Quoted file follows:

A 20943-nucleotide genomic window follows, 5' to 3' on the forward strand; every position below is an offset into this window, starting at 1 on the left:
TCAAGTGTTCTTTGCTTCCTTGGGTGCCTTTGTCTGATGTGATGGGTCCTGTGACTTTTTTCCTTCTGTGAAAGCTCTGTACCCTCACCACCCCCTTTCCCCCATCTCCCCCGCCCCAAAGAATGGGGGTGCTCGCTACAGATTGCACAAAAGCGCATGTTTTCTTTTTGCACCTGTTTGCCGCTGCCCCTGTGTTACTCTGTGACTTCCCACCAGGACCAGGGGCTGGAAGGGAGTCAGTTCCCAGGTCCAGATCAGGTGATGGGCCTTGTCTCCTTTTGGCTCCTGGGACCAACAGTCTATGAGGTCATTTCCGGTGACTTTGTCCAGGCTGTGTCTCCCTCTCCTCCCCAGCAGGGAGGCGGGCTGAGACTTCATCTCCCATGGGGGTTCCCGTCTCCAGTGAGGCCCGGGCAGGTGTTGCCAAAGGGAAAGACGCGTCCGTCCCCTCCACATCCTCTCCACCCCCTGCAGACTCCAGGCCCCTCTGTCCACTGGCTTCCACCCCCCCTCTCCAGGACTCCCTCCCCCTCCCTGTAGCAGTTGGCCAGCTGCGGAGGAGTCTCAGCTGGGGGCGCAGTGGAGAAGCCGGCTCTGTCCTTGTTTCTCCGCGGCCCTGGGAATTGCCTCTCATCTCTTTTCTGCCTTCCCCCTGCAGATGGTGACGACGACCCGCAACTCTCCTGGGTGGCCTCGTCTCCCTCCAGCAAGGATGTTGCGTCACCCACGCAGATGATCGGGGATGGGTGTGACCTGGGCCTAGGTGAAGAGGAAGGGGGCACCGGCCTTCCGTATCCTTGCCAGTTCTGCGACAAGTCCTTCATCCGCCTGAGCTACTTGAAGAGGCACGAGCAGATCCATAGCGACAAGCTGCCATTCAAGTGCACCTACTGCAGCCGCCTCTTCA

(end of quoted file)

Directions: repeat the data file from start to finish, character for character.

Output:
A 20943-nucleotide genomic window follows, 5' to 3' on the forward strand; every position below is an offset into this window, starting at 1 on the left:
TCAAGTGTTCTTTGCTTCCTTGGGTGCCTTTGTCTGATGTGATGGGTCCTGTGACTTTTTTCCTTCTGTGAAAGCTCTGTACCCTCACCACCCCCTTTCCCCCATCTCCCCCGCCCCAAAGAATGGGGGTGCTCGCTACAGATTGCACAAAAGCGCATGTTTTCTTTTTGCACCTGTTTGCCGCTGCCCCTGTGTTACTCTGTGACTTCCCACCAGGACCAGGGGCTGGAAGGGAGTCAGTTCCCAGGTCCAGATCAGGTGATGGGCCTTGTCTCCTTTTGGCTCCTGGGACCAACAGTCTATGAGGTCATTTCCGGTGACTTTGTCCAGGCTGTGTCTCCCTCTCCTCCCCAGCAGGGAGGCGGGCTGAGACTTCATCTCCCATGGGGGTTCCCGTCTCCAGTGAGGCCCGGGCAGGTGTTGCCAAAGGGAAAGACGCGTCCGTCCCCTCCACATCCTCTCCACCCCCTGCAGACTCCAGGCCCCTCTGTCCACTGGCTTCCACCCCCCCTCTCCAGGACTCCCTCCCCCTCCCTGTAGCAGTTGGCCAGCTGCGGAGGAGTCTCAGCTGGGGGCGCAGTGGAGAAGCCGGCTCTGTCCTTGTTTCTCCGCGGCCCTGGGAATTGCCTCTCATCTCTTTTCTGCCTTCCCCCTGCAGATGGTGACGACGACCCGCAACTCTCCTGGGTGGCCTCGTCTCCCTCCAGCAAGGATGTTGCGTCACCCACGCAGATGATCGGGGATGGGTGTGACCTGGGCCTAGGTGAAGAGGAAGGGGGCACCGGCCTTCCGTATCCTTGCCAGTTCTGCGACAAGTCCTTCATCCGCCTGAGCTACTTGAAGAGGCACGAGCAGATCCATAGCGACAAGCTGCCATTCAAGTGCACCTACTGCAGCCGCCTCTTCA